Less Money, More Commitment?
The organizers of the Clinton Global Initiative, unfolding this week in New York, expect the actual dollars committed to projects this year to decline over the 2008 total because of the global recession – but they also expect the number of commitments (the CGI term for development deals) to increase.
There are more than 1,200 delegates to this annual gathering – timed to coincide with the opening of the United Nations each September – including more than 60 heads of state. That's more people than attended last year, when more than $8 billion was committed through about 250 partnerships, facilitated (and tracked) by the year-round CGI commitment process.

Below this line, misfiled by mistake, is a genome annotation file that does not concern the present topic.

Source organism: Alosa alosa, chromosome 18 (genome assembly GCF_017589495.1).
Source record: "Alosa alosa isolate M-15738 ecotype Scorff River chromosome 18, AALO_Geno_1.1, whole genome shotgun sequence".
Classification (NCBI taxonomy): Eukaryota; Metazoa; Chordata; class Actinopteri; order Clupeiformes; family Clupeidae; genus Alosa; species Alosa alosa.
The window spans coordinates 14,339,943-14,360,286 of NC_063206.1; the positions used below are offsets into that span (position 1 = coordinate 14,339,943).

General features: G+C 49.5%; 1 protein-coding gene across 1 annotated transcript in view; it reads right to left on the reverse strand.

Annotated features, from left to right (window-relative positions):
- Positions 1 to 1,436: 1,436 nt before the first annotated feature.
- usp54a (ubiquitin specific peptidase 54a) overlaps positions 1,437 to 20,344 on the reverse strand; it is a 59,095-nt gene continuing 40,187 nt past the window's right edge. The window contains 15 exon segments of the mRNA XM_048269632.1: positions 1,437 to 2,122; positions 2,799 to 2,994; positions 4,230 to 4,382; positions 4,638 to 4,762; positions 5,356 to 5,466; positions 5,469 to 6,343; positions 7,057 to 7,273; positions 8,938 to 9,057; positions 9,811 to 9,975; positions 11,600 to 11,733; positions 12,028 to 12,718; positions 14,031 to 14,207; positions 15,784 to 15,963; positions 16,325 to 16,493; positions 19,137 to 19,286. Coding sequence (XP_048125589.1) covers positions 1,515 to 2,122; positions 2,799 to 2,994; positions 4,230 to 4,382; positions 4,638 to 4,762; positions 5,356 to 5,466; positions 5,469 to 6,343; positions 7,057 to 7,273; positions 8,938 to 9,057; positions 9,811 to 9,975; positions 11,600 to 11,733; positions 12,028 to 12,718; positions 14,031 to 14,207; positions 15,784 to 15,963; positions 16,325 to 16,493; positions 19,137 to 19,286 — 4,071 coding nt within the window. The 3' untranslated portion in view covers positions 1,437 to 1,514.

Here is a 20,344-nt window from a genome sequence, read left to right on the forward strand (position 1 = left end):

CGI CEO Robert Harrison told Reuters this week that he wasn't even sure there would be a 2009 meeting if corporations weren't able to continue their funding and involvement.
"I was genuinely nervous that companies would close their
pocketbooks and that this would be a very bad time for corporate social
responsibility and … grants," Harrison said. "All of us have been very pleasantly surprised at how none of that is the case."
He said that while the dollar number may be lower, CGI expected a greater number of commitments this year. CGI continues to evolve, meanwhile: this year there are fewer panel discussions and more collaborative sessions designed to let delegates meet (and develop commitments). Since it kicked off in 2005, there have been 1,400 commitments valued at $46 billion. But the number President Clinton always mentions first is the number of people assisted by a program that came out of CGI – a number the organization pegs at 200 million people worldwide.